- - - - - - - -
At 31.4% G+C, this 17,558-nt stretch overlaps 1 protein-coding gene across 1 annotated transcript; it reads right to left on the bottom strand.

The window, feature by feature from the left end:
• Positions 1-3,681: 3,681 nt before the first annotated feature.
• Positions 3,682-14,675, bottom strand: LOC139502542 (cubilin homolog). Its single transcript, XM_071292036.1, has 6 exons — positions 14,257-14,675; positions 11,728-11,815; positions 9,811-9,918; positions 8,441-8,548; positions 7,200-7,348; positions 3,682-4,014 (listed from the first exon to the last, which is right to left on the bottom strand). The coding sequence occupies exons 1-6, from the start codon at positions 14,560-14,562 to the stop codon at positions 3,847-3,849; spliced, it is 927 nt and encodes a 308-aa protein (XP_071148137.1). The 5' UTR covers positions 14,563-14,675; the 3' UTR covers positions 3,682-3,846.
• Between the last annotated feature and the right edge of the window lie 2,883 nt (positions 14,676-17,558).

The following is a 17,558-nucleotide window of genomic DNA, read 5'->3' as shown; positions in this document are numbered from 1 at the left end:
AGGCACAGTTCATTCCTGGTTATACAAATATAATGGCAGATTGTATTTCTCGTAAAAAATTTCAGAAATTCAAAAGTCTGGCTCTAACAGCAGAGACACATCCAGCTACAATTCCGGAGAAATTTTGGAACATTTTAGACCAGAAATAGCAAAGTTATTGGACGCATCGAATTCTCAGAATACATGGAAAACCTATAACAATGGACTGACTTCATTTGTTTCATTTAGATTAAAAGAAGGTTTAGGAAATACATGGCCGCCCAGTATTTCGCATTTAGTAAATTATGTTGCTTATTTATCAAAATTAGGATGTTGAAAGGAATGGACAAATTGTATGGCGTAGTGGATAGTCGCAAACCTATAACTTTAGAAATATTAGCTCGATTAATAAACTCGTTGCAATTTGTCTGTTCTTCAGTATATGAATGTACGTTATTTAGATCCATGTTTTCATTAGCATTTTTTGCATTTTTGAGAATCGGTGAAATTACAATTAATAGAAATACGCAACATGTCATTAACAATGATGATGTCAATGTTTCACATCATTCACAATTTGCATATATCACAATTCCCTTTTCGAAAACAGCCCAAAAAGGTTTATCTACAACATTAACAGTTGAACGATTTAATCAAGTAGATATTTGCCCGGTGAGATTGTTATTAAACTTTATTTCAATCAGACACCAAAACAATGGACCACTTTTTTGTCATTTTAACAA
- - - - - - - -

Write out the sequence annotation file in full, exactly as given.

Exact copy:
At 31.4% G+C, this 17,558-nt stretch overlaps 1 protein-coding gene across 1 annotated transcript; it reads right to left on the bottom strand.

The window, feature by feature from the left end:
• Positions 1-3,681: 3,681 nt before the first annotated feature.
• Positions 3,682-14,675, bottom strand: LOC139502542 (cubilin homolog). Its single transcript, XM_071292036.1, has 6 exons — positions 14,257-14,675; positions 11,728-11,815; positions 9,811-9,918; positions 8,441-8,548; positions 7,200-7,348; positions 3,682-4,014 (listed from the first exon to the last, which is right to left on the bottom strand). The coding sequence occupies exons 1-6, from the start codon at positions 14,560-14,562 to the stop codon at positions 3,847-3,849; spliced, it is 927 nt and encodes a 308-aa protein (XP_071148137.1). The 5' UTR covers positions 14,563-14,675; the 3' UTR covers positions 3,682-3,846.
• Between the last annotated feature and the right edge of the window lie 2,883 nt (positions 14,676-17,558).

The following is a 17,558-nucleotide window of genomic DNA, read 5'->3' as shown; positions in this document are numbered from 1 at the left end:
AGGCACAGTTCATTCCTGGTTATACAAATATAATGGCAGATTGTATTTCTCGTAAAAAATTTCAGAAATTCAAAAGTCTGGCTCTAACAGCAGAGACACATCCAGCTACAATTCCGGAGAAATTTTGGAACATTTTAGACCAGAAATAGCAAAGTTATTGGACGCATCGAATTCTCAGAATACATGGAAAACCTATAACAATGGACTGACTTCATTTGTTTCATTTAGATTAAAAGAAGGTTTAGGAAATACATGGCCGCCCAGTATTTCGCATTTAGTAAATTATGTTGCTTATTTATCAAAATTAGGATGTTGAAAGGAATGGACAAATTGTATGGCGTAGTGGATAGTCGCAAACCTATAACTTTAGAAATATTAGCTCGATTAATAAACTCGTTGCAATTTGTCTGTTCTTCAGTATATGAATGTACGTTATTTAGATCCATGTTTTCATTAGCATTTTTTGCATTTTTGAGAATCGGTGAAATTACAATTAATAGAAATACGCAACATGTCATTAACAATGATGATGTCAATGTTTCACATCATTCACAATTTGCATATATCACAATTCCCTTTTCGAAAACAGCCCAAAAAGGTTTATCTACAACATTAACAGTTGAACGATTTAATCAAGTAGATATTTGCCCGGTGAGATTGTTATTAAACTTTATTTCAATCAGACACCAAAACAATGGACCACTTTTTTGTCATTTTAACAA